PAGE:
One of his brothers also had recently died, which Lewis said was tough on his friend.

“In the end, of course, he just wore out,” said Lewis.

The two men had spoken recently, not long before Lucchesi died. Lewis, also a Mason, was helping conduct his ceremony, which he said was a challenge due to the sadness he felt.

Lucchesi is survived by five children, Jocko Lucchesi and his wife Valerie, Delmar Fellers and his wife Jeanette, Clifford Fellers, Penny Banatyne and her husband Tommy, and Rodney D'Acquisto and his wife Gretta; nine grandchildren, Hollie and Anthony Lucchesi, Karen Winchell, Steve and Bill Fellers, Annie Roche, and Mark, Adam and Jamie D'Acquisto; two great-grandchildren; numerous nieces and nephews; and one brother, George Quilici, who recently celebrated his 102nd birthday.

The family has asked that memorials be made to the Lakeshore Lions Club in lieu of flowers.

Lewis recalled Lucchesi's enormous kindness, and said he felt deep love and respect for a man who he called “a great person, a great friend.”

“And I'm going to miss him,” said Lewis.

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Dr. Bill MacDougall is preparing to step into the new role of superintendent for Konocti Unified School District. Photo courtesy of Carle High School.

LOWER LAKE – When Superintendent Dr. Louise Nan announced earlier this year her intention to accept a new position and leave Lake County, the Konocti Unified School District faced the hard work of finding someone to take the district's helm at a time of mounting challenges.

Like other rural school districts, Konocti Unified is facing dropping enrollment, budget cuts and layoffs in the coming year due to the impact of a mounting state fiscal crisis.

It was Nan who suggested to her board that, rather that look outside of the district, they look within, that in their midst was a man to match the mountains they had to climb.

Taking her advice, on May 7 Konocti's board of trustees voted unanimously to name Dr. Bill MacDougall the district's new superintendent. The announcement resulted in a standing ovation from the students, staff and parents at the meeting.

MacDougall, 51, has been an administrator with the district for more than two decades, and is best known for his work as principal at Carlé High School. Under his leadership, Carlé has been named a Model Continuation High School three times, and been recognized as one of the state's top alternative schools in California.

He's also served as principal of Oak Hill Middle School, assistant principal of Lower Lake High School, and assistant principal of Burns Valley and Lower Lake Elementary schools.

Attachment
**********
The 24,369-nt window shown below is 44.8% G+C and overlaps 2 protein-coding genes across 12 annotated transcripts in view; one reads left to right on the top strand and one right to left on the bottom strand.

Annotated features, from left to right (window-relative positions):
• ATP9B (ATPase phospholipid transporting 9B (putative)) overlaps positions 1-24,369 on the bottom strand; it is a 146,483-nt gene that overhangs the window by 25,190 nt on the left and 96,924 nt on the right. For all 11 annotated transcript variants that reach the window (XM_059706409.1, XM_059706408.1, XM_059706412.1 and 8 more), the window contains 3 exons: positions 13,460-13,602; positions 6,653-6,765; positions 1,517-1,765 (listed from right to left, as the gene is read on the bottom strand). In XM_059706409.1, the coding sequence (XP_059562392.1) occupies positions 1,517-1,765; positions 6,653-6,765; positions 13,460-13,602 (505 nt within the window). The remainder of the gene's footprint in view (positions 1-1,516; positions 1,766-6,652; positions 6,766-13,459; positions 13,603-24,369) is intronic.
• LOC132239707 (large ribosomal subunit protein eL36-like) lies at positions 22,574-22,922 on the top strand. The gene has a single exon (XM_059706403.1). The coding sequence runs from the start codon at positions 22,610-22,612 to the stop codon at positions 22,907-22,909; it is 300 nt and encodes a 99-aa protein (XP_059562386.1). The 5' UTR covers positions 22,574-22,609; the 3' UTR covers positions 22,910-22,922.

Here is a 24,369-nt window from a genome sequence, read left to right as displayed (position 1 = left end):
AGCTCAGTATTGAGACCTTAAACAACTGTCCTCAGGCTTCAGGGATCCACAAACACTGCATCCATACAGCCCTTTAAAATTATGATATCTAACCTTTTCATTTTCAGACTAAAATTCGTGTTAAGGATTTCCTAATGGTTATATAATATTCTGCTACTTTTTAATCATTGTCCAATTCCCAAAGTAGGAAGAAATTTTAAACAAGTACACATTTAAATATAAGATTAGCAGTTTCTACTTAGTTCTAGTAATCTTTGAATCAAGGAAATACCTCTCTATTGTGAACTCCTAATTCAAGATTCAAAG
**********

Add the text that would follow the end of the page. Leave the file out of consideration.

Konocti Unified Board President Herb Gura said MacDougall's long history in the district, the fact that they knew and trusted him, and that he has shown strong leadership made him an excellent choice at a critical point.

With the district's tight budget, and the immediate need for leadership, choosing from within was the obvious best step, said Gura.

“We hope he's going to bring the district together,” said Gura.

That will be no small feat. Konocti Unified is the county's largest school district, which had an enrollment of more than 3,000 students in the last school year, according to state data. It's facing a $1 million budget cut next year, said Gura, and is at impasse with its teachers union.

The district also handed out layoff notices to teachers and a few administrators, and cuts are expected to programs and services, said Gura. “We try to keep our cuts as far away from the classroom as we can.”

MacDougall said he was “flattered, humbled and surprised” by the board's offer, and said the choice to look within the district reaffirms his belief that the district's members – teachers, staff, students – have the knowledge and wisdom to make change happen.

He said he's been overwhelmed by offers of support from people throughout the community who want to offer support to him and the district.

MacDougall also is clear-eyed about the hard times that are ahead. His suggestion to dealing with hardship is for everyone to hang close together.

At the same time, he sees opportunity in the challenges, including building unity and creating a stronger district.

His contract as superintendent starts July 1, with Nan set to finish her tenure on June 20, at which time she'll leave for the Ripon Unified School District near Modesto.

When MacDougall starts work in the district office, he'll have a smaller staff, with the administration going “bare bones” in an effort to keep money where it will most benefit students.

Assistant Superintendent Cliff Lantz is retiring this year, and curriculum development specialist Monte Gregg is moving into another position. MacDougall said he'll assume the duties of both positions as well.

MacDougall said he has a plan for his first 100 days, and that will be to meet with everyone and listen to their ideas, concerns and solutions.

“I don't have all the answers, but I really believe all the answers are there and that the people within the Konocti Unified School District know those answers, and that been proven to me over the last 20 years,” he said.

Teachers still without a contract